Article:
Working for the McAuliffe Campaign

1181 words - 5 pages I worked for the Terry McAuliffe campaign. While I worked for the campaign over 50 hours in which I completed vol calls, persuasion calls, canvassed, trained people on the dialer system, and was phone script captain for a GOTV dry run. From Labor Day until the last day of the election I spent day after day working at the office. The first thing I learned while working was the hard ask, the hard ask is a way to ask someone for something while

The Marlboro Man Campaign Analysis

793 words - 4 pages Marlboro is currently one of biggest cigarette distributer in the world. Originally, Marlboro was targeted towards women with the slogan “Mild As May” Campaign until Philip Morris repositioned Marlboro at 1950, with the objective of attracting a wide target audience of American men to save their failing brand. The company began to advertise towards men because they wanted to increase customer while hoping to increase their profits. Therefore, in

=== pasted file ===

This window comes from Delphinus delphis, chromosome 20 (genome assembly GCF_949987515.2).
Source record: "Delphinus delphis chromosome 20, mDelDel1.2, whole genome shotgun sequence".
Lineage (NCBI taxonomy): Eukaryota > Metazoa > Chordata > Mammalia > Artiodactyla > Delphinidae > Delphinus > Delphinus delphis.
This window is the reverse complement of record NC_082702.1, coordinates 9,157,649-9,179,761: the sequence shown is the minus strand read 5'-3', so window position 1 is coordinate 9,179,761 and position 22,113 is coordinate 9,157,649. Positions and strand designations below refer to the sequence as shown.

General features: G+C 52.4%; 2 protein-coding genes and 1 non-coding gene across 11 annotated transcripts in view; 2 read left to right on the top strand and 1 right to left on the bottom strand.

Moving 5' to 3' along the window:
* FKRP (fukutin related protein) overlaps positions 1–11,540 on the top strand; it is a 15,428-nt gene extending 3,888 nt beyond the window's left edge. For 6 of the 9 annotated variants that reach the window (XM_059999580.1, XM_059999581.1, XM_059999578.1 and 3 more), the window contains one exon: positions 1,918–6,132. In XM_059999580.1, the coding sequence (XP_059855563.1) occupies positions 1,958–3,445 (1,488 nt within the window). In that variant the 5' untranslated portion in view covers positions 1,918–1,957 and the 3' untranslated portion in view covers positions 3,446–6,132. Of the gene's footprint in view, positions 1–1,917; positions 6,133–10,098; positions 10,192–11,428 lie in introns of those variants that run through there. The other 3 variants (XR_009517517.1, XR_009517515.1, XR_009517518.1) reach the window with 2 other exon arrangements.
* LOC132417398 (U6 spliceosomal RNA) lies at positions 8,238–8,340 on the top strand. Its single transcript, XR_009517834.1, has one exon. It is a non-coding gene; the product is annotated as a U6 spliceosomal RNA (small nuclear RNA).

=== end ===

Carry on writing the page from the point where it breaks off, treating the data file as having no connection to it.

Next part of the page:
According to the Sources how far did the Nazis succeeded in converting German Youth to the ideals of the Volksgemeinschaft?

733 words - 3 pages parents disliked the Nazi training but felt it was safer to appear as conformers than to objects. It could affect their child's education and friendships and their own position and status in the community.However from studying the sources there are many reasons Nazis had succeeded in their purpose of converting the youth into 'Hitler's loyal soldiers'. For example the repetition of the vows or the repetition of studying Mein Kampf, all this must

The Gallipoli Gamble - What were the factors that led to it's failure?